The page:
So many of our Jewish holidays are not for kids! There, I have said it! We want our children to know their heritage and so as we tell the stories, we make sure that they are age-appropriate and that we teach the important lessons even in those “watered-down” versions. But what happens to adults who never hear the real story? And if we don’t hear the “whole” story, we are missing something! This is hard because the real stories can be unsettling and make us question our heroes. Yet we must always remember that heroes, especially our biblical heroes, are not perfect and maybe that is so we realize that each of us has many facets of who we are and how we live our lives. The goal is to keep growing, learning and being willing to change. So this is my article that is not just for the kids but for adults who want our next generation to grow up learning from history.
We are approaching the holiday of Purim, and there are some things we must confront about this fun holiday where we are commanded to get drunk and wear costumes (and maybe knowing the truth is what makes us want to hide). So here are a few things to think about as you read the REAL Megillah:
Vashti probably didn’t head off to an exotic island. We usually think of her being sent away but many think she was possibly beheaded. As many feminists today feel that Vashti is a role model for standing up, was this the best course of action? How do we decide when to stand up and what the consequences might be?
Queen Esther was not chosen for her beauty. The text says this: The voiceless, virginal Esther is delivered (by whom, we’re not told) to the king’s harem. There she spends a year, “six months with oil of myrrh and six months with perfumes and feminine cosmetics” (Esther 2:12), under the tutelage of seven court-appointed handmaidens, preparing for a sexual liaison with Ahasuerus. If she fails to win the king’s favor and become the queen, she faces a lifetime sentence as a royal concubine. Definitely not for our kids but, for us, what does that say about Esther?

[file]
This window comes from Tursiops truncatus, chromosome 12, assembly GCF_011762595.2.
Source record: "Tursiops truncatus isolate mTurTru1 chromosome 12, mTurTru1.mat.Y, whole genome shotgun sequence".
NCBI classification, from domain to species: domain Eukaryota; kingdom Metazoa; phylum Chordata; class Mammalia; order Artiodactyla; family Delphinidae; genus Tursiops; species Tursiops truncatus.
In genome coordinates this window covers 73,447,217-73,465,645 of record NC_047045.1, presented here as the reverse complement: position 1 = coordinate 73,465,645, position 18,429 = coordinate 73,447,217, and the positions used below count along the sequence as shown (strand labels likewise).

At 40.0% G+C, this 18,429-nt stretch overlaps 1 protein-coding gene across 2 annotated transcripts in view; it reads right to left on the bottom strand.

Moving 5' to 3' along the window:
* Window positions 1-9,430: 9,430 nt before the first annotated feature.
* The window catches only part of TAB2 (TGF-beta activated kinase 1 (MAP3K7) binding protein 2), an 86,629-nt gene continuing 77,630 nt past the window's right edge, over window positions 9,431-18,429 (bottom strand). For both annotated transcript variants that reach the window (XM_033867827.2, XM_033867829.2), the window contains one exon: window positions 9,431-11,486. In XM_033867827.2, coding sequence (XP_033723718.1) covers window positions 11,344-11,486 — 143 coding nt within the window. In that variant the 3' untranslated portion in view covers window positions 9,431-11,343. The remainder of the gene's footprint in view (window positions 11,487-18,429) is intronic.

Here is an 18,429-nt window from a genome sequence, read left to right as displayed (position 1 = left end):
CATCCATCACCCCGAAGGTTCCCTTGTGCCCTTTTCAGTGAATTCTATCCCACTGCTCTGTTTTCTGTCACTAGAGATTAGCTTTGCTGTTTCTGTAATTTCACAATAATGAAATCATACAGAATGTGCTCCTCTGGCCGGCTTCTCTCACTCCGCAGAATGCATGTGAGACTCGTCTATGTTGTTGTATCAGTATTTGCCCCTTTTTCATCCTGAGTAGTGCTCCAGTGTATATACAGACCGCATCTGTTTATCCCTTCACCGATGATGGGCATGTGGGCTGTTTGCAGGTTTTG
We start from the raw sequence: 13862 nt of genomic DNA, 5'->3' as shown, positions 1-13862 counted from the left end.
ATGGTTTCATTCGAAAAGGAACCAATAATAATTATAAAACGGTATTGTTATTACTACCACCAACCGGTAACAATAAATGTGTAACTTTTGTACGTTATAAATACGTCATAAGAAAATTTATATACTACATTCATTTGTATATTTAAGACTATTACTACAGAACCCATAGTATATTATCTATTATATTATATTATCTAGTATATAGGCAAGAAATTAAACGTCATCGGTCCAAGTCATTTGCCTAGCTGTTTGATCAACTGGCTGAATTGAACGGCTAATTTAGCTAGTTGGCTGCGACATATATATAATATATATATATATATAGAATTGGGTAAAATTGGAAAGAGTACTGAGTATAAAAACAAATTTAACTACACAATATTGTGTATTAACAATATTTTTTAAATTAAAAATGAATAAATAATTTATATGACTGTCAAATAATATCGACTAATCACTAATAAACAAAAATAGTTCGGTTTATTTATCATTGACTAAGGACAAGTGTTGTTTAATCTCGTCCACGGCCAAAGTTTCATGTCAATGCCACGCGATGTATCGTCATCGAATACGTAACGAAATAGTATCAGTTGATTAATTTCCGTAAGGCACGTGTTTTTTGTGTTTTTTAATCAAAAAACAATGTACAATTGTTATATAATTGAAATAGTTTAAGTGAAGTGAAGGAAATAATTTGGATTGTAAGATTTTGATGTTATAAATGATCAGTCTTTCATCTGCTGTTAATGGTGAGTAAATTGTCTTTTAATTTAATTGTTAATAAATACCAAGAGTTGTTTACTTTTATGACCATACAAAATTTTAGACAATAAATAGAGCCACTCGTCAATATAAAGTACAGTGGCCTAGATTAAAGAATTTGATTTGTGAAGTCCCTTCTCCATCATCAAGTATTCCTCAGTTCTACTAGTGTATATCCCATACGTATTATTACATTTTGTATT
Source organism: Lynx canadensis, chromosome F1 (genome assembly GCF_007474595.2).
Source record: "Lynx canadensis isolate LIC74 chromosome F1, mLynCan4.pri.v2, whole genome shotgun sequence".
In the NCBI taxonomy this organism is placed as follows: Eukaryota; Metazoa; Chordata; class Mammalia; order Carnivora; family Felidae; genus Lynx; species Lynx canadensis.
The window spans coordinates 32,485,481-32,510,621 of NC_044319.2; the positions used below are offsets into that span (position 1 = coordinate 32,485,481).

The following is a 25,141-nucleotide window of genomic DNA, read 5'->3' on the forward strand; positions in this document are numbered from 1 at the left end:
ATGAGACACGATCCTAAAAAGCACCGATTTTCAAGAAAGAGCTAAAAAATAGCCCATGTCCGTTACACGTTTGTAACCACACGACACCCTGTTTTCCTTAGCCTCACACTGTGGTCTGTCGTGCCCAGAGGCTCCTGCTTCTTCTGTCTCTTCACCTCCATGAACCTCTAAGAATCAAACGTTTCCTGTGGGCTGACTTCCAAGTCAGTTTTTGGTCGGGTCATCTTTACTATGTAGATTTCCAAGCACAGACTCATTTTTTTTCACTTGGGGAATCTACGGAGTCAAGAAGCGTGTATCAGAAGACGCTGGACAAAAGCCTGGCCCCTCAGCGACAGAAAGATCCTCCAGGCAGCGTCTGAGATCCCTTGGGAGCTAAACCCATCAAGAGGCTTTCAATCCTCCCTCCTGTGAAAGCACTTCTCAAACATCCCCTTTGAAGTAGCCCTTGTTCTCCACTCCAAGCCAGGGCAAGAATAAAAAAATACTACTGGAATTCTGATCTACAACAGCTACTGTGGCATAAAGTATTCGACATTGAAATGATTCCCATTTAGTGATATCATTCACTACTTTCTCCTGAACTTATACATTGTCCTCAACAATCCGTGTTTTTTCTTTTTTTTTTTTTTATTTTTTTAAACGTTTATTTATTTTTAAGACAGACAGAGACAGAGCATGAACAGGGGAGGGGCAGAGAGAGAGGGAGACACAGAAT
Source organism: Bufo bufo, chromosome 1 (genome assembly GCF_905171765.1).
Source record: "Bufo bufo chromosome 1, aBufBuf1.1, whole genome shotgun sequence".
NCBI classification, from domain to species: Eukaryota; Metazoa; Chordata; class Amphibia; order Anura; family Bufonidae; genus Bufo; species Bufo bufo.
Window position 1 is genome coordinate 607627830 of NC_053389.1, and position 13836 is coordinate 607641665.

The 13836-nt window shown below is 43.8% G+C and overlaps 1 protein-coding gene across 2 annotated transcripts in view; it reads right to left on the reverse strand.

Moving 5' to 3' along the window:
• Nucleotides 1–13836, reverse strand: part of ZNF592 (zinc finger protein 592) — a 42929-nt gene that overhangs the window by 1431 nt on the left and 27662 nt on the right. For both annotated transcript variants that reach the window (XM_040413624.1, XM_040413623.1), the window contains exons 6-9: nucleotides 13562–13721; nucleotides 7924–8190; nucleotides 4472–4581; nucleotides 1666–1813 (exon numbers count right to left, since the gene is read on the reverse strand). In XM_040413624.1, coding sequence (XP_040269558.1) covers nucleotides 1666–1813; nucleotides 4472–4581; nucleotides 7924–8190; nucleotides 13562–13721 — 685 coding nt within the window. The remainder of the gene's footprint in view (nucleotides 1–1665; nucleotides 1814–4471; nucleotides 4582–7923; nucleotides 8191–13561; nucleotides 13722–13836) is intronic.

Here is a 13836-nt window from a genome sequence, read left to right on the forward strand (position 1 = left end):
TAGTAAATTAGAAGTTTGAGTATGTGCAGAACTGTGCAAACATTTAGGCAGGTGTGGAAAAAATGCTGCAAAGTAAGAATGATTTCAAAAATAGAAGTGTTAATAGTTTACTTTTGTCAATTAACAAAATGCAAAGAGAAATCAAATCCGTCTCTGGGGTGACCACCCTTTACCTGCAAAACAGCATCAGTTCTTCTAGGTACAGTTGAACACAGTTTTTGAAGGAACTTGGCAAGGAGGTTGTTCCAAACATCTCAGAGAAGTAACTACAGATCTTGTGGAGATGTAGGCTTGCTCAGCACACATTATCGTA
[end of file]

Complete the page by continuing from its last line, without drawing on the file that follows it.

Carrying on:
The end of the story is not a party and it definitely isn’t that they all lived “happily ever after.” Haman, his 10 sons and about 75,000 other people were killed by the Jews of Persia in a revenge-fantasy/surprise ending to the tale. The Jews literally rose up against their oppressors.
Rabbi Sari Laufer from Stephen Wise Temple in Los Angeles wrote in an article from 2019: “There are plenty of terrible texts in our tradition — texts that challenge the stories we’ve been told, texts that challenge our values, texts that challenge our visions of what Judaism is and should be. From the moment we become a people, though, we are b’nai Yisrael, the children of Israel — the ones who wrestle. We teach our children to question, to explore, to grapple with holding hard truths and competing narratives.
“Underneath and in the midst of the costume parades and funny shpiels, Purim carries with it significant lessons — about sovereignty and oppression, about identity and pride, and about speaking truth to power, even when it is hard and scary. They are lessons for the young and the young at heart, just packaged differently. I do not expect to tell my 3-year-old all the dirty details of the King and his cronies. But us grownups? We can handle it. And nosh some hamantaschen.”
Today, more than ever, these lessons are vital to our survival as Jews and as humans living together. Struggling with ancient texts gives us the space to talk and discuss and then put the lessons into our lives today. Our sages and leaders throughout the generations have discovered lessons for their day in the texts of our Tanakh. We must do the same!
Laura Seymour is Camp director emeritus and Jewish Experiential Learning director at the Aaron Family JCC.